I’m currently studying abroad in Flagstaff, Arizona – the fourth snowiest and the eighth sunniest city in the US. And being here has afforded me the opportunity to meet people from many varied backgrounds; we’re in the San Francisco peaks and an hour from the Grand Canyon, some of the most spiritual sites for many of the Southwest’s native peoples. Flagstaff is an original Route 66 town and has the Santa Fe rail line, both bringing in people from all over the country and the world. And it’s in Arizona: a Spanish state and the last contiguous state admitted to the US (48th, in 1912) it has a large Mexican population, and almost perfectly straight edges. Often in America, when we think of diversity, we think of borders, and I can attest that there are many of those here.
It’s one of the “four corners,” the name for the states of Arizona, Utah, Colorado, and New Mexico together, as they all meet at the intersection of two straight lines. There’s a lot of straight lines in North America. These are manufactured landscapes, modern borders. From what I’ve learnt of the local history, there were never any sort of borders out here – both native people and immigrant farmers collectively tended the land and animals, and shared the wide, open space. Whether your cup of tea or not, Edward Abbey was accurate in saying that “cooperation is necessary because there are not many fences.” But starting at some point in the last 150 years, lines were progressively drawn. Somebody took out a map and decided to create borders.
And borders create separation. Biologically speaking, when a natural intersection occurs and a species is separated, it begins to evolve in different ways and allows for a new species to develop. Surely it follows that in sociology when a border is established, the people on either side will grow different to each other. Borders make us think in terms like ‘us’ and ‘them’. Borders are a method of forcing change, and where there is change there is hostility. This is still, unfortunately, evident in the internalized society of today. One of my friends, a native Hawaiian of Asian descent and fully functional American adult, fears travelling too far South in Arizona because her heritage makes her look fairly Mexican, and in Yuma and Tucson the Mexicans are abused, forced back over the fictitious wall. Another friend, a Mexican-Italian boy, looks like a dark-skinned Caucasian person and was raised to ‘fit in.’ He doesn’t speak Spanish and is trying to study his own culture alongside his English degree. Some construction work was being done and the workers were all Mexican. The grounds-men here are largely Native. If this doesn’t sound like racism, you might be from Arizona; this is normal.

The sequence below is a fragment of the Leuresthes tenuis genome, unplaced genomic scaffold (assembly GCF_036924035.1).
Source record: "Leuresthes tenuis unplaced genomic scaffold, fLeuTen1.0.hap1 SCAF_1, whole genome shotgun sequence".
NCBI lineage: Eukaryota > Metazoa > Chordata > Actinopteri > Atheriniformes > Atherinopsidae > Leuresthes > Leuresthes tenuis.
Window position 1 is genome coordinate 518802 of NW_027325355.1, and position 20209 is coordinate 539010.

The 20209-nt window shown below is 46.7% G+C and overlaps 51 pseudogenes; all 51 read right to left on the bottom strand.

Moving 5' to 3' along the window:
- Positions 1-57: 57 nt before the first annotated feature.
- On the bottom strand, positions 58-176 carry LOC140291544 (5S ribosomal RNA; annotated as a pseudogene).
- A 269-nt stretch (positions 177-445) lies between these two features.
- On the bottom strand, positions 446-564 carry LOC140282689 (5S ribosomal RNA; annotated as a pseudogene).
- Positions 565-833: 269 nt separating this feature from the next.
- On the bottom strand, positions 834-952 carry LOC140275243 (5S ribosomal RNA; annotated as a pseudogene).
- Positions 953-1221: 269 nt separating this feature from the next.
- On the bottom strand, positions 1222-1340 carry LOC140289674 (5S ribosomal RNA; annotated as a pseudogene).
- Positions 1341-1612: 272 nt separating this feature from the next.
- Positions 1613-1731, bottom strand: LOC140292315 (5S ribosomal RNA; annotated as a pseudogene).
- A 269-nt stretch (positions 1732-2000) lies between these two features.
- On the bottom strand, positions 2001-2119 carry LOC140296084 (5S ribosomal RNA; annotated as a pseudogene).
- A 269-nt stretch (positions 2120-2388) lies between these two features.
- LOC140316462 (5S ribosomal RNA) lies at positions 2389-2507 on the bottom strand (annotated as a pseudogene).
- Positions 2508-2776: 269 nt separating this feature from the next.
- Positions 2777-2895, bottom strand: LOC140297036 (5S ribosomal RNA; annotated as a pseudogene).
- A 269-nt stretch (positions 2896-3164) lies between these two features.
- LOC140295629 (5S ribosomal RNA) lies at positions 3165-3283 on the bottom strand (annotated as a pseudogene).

Arizona can be easily split into two parts: there’s the settled part of the State, and there’s the reservation taking up most of the North-East quarter. They’re in different time zones. Change is being falsely and forcibly created through borders, when once the four quarters were all Native Pueblo lands, and undivided. State law and Federal law are working together in Arizona to drive a wedge between the ‘Indian land’ and the rest of the State, tidying the former into a corner away from all the large cities and slapping an hour’s toll at the border. It’s designed to make the people living in Arizona not want to enter the reservation, except as tourist or novelty: it’s the land of Monument Valley and the Painted Desert.
Flagstaff itself is the home of the Petrified Forest and Meteor Crater, and some of the greatest natural landscapes you’ll see. The photo above is maybe the most picturesque ideal of the USA, a perfectly straight line bisecting a pristine forest with aesthetically-pleasingly asymmetrical mountains behind. Do you see that small triangular road sign on the right? That’s a marker for not being allowed to overtake, which seems strange because it’s straight – it’s too straight: the heat reduces visibility from haze.
Once there would have been tracking paths through the forest – the highway follows the curve of the mountains past Nowater (intuitive if not inventive) – but today an easy route has destroyed them. The pinyons grow differently on either side of the road.
Studying abroad can give us a detailed insight into communities which work very differently to ours. My experience in Flagstaff begs the question, can we truly have diversity if we create borders, both territorial and cultural?
Text by Hannah Mickleburgh and Katt Skippon
Picture research by Hannah Mickleburgh; featured image by Donna Darafshian.